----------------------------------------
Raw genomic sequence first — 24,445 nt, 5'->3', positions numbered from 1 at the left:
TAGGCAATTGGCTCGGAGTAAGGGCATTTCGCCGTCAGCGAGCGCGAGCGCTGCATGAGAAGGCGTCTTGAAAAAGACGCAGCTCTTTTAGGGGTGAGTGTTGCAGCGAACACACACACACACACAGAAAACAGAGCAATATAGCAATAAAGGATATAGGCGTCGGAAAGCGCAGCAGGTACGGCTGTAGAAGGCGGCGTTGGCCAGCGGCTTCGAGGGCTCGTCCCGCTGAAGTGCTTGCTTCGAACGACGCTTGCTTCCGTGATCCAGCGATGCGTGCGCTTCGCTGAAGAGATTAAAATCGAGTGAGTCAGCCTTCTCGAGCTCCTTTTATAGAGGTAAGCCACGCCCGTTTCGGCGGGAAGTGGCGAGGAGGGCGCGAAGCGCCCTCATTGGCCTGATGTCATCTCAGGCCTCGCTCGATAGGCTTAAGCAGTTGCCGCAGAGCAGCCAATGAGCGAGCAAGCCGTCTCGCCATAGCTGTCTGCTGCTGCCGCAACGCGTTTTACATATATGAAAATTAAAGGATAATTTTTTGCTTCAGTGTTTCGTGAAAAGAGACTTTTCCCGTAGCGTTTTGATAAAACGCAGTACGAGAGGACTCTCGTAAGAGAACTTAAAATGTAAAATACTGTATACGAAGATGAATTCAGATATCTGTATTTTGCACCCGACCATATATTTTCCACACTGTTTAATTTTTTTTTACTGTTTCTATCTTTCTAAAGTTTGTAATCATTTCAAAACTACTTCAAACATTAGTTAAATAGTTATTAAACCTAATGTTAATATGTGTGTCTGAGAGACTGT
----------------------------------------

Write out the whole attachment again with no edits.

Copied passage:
Raw genomic sequence first — 24,445 nt, 5'->3', positions numbered from 1 at the left:
TAGGCAATTGGCTCGGAGTAAGGGCATTTCGCCGTCAGCGAGCGCGAGCGCTGCATGAGAAGGCGTCTTGAAAAAGACGCAGCTCTTTTAGGGGTGAGTGTTGCAGCGAACACACACACACACACAGAAAACAGAGCAATATAGCAATAAAGGATATAGGCGTCGGAAAGCGCAGCAGGTACGGCTGTAGAAGGCGGCGTTGGCCAGCGGCTTCGAGGGCTCGTCCCGCTGAAGTGCTTGCTTCGAACGACGCTTGCTTCCGTGATCCAGCGATGCGTGCGCTTCGCTGAAGAGATTAAAATCGAGTGAGTCAGCCTTCTCGAGCTCCTTTTATAGAGGTAAGCCACGCCCGTTTCGGCGGGAAGTGGCGAGGAGGGCGCGAAGCGCCCTCATTGGCCTGATGTCATCTCAGGCCTCGCTCGATAGGCTTAAGCAGTTGCCGCAGAGCAGCCAATGAGCGAGCAAGCCGTCTCGCCATAGCTGTCTGCTGCTGCCGCAACGCGTTTTACATATATGAAAATTAAAGGATAATTTTTTGCTTCAGTGTTTCGTGAAAAGAGACTTTTCCCGTAGCGTTTTGATAAAACGCAGTACGAGAGGACTCTCGTAAGAGAACTTAAAATGTAAAATACTGTATACGAAGATGAATTCAGATATCTGTATTTTGCACCCGACCATATATTTTCCACACTGTTTAATTTTTTTTTACTGTTTCTATCTTTCTAAAGTTTGTAATCATTTCAAAACTACTTCAAACATTAGTTAAATAGTTATTAAACCTAATGTTAATATGTGTGTCTGAGAGACTGT